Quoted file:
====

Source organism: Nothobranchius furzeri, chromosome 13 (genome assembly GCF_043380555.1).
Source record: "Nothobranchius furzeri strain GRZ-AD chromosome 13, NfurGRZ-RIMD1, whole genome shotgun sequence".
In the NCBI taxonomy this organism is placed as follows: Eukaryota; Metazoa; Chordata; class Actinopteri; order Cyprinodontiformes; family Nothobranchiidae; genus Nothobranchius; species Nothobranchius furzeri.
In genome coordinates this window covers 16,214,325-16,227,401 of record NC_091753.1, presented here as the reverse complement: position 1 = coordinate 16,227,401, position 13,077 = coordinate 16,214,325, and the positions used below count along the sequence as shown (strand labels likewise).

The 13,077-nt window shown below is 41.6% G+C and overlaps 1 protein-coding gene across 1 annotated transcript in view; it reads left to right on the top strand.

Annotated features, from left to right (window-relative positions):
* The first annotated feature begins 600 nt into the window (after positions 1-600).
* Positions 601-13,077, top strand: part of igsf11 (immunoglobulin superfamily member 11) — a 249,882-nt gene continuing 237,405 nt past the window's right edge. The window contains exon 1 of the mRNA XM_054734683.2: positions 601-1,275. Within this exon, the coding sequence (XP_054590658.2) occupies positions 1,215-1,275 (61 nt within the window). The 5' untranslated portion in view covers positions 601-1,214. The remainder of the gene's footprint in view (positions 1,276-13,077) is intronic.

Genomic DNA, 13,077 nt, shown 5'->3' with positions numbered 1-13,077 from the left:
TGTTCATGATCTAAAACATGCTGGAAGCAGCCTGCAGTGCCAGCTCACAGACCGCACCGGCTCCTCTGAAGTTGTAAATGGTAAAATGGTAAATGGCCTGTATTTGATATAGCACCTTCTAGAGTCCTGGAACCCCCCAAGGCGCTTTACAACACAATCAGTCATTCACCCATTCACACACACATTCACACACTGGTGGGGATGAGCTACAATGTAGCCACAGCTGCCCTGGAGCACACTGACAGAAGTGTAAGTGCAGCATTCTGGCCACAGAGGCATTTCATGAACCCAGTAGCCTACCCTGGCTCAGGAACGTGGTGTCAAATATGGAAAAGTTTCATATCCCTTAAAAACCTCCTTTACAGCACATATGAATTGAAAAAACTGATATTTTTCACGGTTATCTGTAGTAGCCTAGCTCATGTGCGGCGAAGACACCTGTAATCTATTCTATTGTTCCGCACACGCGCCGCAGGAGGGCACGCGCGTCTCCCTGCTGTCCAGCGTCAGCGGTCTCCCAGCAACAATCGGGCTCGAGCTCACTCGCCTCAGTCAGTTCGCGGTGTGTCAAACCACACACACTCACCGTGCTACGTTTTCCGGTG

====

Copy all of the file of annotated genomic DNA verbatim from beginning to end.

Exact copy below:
Source organism: Nothobranchius furzeri, chromosome 13 (genome assembly GCF_043380555.1).
Source record: "Nothobranchius furzeri strain GRZ-AD chromosome 13, NfurGRZ-RIMD1, whole genome shotgun sequence".
In the NCBI taxonomy this organism is placed as follows: Eukaryota; Metazoa; Chordata; class Actinopteri; order Cyprinodontiformes; family Nothobranchiidae; genus Nothobranchius; species Nothobranchius furzeri.
In genome coordinates this window covers 16,214,325-16,227,401 of record NC_091753.1, presented here as the reverse complement: position 1 = coordinate 16,227,401, position 13,077 = coordinate 16,214,325, and the positions used below count along the sequence as shown (strand labels likewise).

The 13,077-nt window shown below is 41.6% G+C and overlaps 1 protein-coding gene across 1 annotated transcript in view; it reads left to right on the top strand.

Annotated features, from left to right (window-relative positions):
* The first annotated feature begins 600 nt into the window (after positions 1-600).
* Positions 601-13,077, top strand: part of igsf11 (immunoglobulin superfamily member 11) — a 249,882-nt gene continuing 237,405 nt past the window's right edge. The window contains exon 1 of the mRNA XM_054734683.2: positions 601-1,275. Within this exon, the coding sequence (XP_054590658.2) occupies positions 1,215-1,275 (61 nt within the window). The 5' untranslated portion in view covers positions 601-1,214. The remainder of the gene's footprint in view (positions 1,276-13,077) is intronic.

Genomic DNA, 13,077 nt, shown 5'->3' with positions numbered 1-13,077 from the left:
TGTTCATGATCTAAAACATGCTGGAAGCAGCCTGCAGTGCCAGCTCACAGACCGCACCGGCTCCTCTGAAGTTGTAAATGGTAAAATGGTAAATGGCCTGTATTTGATATAGCACCTTCTAGAGTCCTGGAACCCCCCAAGGCGCTTTACAACACAATCAGTCATTCACCCATTCACACACACATTCACACACTGGTGGGGATGAGCTACAATGTAGCCACAGCTGCCCTGGAGCACACTGACAGAAGTGTAAGTGCAGCATTCTGGCCACAGAGGCATTTCATGAACCCAGTAGCCTACCCTGGCTCAGGAACGTGGTGTCAAATATGGAAAAGTTTCATATCCCTTAAAAACCTCCTTTACAGCACATATGAATTGAAAAAACTGATATTTTTCACGGTTATCTGTAGTAGCCTAGCTCATGTGCGGCGAAGACACCTGTAATCTATTCTATTGTTCCGCACACGCGCCGCAGGAGGGCACGCGCGTCTCCCTGCTGTCCAGCGTCAGCGGTCTCCCAGCAACAATCGGGCTCGAGCTCACTCGCCTCAGTCAGTTCGCGGTGTGTCAAACCACACACACTCACCGTGCTACGTTTTCCGGTG